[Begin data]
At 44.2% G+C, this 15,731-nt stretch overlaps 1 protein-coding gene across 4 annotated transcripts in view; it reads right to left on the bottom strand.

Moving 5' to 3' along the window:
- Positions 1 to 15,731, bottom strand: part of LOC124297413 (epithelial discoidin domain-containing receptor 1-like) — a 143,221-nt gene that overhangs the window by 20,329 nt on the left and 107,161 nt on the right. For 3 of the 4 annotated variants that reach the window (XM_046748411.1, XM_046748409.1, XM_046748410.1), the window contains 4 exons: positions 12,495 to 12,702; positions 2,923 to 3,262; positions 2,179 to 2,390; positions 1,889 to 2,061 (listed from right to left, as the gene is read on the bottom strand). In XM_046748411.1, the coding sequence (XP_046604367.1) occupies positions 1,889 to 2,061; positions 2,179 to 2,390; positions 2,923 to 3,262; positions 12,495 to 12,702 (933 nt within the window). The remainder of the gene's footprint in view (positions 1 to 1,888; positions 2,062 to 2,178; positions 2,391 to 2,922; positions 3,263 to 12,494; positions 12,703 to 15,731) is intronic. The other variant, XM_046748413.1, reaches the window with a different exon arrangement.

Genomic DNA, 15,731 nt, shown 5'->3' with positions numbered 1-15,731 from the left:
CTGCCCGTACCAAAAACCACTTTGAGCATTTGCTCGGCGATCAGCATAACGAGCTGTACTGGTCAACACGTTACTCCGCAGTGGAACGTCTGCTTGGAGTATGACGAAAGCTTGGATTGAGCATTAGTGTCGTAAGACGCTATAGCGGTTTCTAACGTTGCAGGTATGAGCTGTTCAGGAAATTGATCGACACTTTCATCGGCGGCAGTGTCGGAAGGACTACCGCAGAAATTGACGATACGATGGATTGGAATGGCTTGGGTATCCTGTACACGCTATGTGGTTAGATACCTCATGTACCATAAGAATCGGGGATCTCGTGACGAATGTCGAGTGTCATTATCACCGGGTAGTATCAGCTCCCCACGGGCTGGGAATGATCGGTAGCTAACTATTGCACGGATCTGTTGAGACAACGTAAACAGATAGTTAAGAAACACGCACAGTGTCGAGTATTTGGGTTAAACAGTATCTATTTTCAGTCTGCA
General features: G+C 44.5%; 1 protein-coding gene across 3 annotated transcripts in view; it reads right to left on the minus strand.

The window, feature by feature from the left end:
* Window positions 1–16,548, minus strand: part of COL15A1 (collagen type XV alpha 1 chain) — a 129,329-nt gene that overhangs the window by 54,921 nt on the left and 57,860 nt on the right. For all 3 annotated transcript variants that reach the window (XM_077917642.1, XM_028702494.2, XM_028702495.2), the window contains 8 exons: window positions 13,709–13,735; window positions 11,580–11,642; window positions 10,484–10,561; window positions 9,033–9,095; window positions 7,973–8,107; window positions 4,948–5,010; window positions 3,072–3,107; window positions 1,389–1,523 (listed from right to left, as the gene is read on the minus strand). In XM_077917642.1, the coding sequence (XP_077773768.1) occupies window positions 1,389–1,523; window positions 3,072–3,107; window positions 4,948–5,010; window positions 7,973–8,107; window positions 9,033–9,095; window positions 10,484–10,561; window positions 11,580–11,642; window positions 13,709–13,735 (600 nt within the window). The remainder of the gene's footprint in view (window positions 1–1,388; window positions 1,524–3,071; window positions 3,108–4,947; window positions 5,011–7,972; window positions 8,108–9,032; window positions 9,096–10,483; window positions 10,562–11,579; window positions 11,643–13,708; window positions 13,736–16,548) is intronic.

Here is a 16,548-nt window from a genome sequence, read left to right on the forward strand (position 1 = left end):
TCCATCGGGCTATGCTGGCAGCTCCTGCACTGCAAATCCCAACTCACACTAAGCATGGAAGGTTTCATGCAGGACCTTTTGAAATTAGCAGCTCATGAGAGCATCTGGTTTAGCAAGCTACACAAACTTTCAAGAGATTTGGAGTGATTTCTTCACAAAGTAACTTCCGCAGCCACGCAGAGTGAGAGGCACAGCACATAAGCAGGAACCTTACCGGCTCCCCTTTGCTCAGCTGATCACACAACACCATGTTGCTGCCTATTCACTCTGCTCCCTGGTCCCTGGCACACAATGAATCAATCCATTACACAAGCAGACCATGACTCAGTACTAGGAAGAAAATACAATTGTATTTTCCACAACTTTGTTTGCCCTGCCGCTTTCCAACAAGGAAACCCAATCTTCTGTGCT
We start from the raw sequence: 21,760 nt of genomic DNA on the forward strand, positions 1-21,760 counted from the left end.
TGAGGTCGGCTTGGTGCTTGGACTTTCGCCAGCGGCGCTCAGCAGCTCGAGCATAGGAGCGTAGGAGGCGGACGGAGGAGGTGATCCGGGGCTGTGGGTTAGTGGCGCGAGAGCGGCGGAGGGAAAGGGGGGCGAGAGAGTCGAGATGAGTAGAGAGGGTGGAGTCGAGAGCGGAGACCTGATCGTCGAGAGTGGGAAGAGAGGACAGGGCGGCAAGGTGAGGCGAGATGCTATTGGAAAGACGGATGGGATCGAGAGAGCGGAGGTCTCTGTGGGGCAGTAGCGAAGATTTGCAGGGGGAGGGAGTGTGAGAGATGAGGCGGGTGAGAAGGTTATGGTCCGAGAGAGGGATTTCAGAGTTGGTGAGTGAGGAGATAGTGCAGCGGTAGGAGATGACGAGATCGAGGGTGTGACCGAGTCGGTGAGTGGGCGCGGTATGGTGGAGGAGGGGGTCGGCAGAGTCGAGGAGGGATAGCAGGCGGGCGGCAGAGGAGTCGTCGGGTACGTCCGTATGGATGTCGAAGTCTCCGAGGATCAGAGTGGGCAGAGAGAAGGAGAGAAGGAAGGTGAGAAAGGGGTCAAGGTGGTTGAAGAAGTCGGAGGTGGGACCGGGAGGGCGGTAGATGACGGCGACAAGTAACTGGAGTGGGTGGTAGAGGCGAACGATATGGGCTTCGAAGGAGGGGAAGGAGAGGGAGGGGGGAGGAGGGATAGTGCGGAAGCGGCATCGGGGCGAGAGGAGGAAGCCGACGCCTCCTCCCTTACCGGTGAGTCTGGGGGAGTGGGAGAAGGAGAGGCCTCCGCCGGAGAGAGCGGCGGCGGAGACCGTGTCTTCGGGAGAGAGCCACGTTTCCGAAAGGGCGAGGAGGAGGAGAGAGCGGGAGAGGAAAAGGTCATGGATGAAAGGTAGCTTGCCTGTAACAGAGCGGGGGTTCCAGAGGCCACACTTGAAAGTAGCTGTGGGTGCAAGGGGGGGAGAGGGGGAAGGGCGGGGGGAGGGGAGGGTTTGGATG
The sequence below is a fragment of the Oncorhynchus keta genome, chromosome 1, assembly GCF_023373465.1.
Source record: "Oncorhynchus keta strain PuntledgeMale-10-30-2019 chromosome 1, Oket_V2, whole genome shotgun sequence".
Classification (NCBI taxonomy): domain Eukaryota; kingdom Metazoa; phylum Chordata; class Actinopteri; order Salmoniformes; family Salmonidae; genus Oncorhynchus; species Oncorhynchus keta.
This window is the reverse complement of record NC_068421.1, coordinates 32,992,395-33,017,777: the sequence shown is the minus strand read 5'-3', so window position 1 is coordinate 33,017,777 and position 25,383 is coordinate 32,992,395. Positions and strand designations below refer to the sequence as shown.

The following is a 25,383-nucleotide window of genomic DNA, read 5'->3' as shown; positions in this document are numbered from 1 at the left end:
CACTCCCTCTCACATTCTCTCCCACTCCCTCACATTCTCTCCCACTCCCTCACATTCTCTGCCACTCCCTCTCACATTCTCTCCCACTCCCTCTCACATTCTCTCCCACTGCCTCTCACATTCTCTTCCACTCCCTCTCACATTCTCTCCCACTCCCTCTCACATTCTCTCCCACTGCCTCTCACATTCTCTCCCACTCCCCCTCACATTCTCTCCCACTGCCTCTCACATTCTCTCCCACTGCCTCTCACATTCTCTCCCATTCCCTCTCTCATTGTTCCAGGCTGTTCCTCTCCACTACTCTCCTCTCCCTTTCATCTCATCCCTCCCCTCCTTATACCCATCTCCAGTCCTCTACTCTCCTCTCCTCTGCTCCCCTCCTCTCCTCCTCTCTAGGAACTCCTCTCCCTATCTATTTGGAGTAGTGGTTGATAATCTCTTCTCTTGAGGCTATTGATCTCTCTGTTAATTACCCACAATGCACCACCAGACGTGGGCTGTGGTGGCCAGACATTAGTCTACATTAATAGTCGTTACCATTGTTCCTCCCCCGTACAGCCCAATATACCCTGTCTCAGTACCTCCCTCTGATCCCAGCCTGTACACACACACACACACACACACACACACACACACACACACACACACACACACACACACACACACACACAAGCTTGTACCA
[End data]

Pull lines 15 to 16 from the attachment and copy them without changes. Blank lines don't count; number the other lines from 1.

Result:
Classification (NCBI taxonomy): domain Eukaryota; kingdom Metazoa; phylum Chordata; class Actinopteri; order Salmoniformes; family Salmonidae; genus Oncorhynchus; species Oncorhynchus keta.
This window is the reverse complement of record NC_068421.1, coordinates 32,992,395-33,017,777: the sequence shown is the minus strand read 5'-3', so window position 1 is coordinate 33,017,777 and position 25,383 is coordinate 32,992,395. Positions and strand designations below refer to the sequence as shown.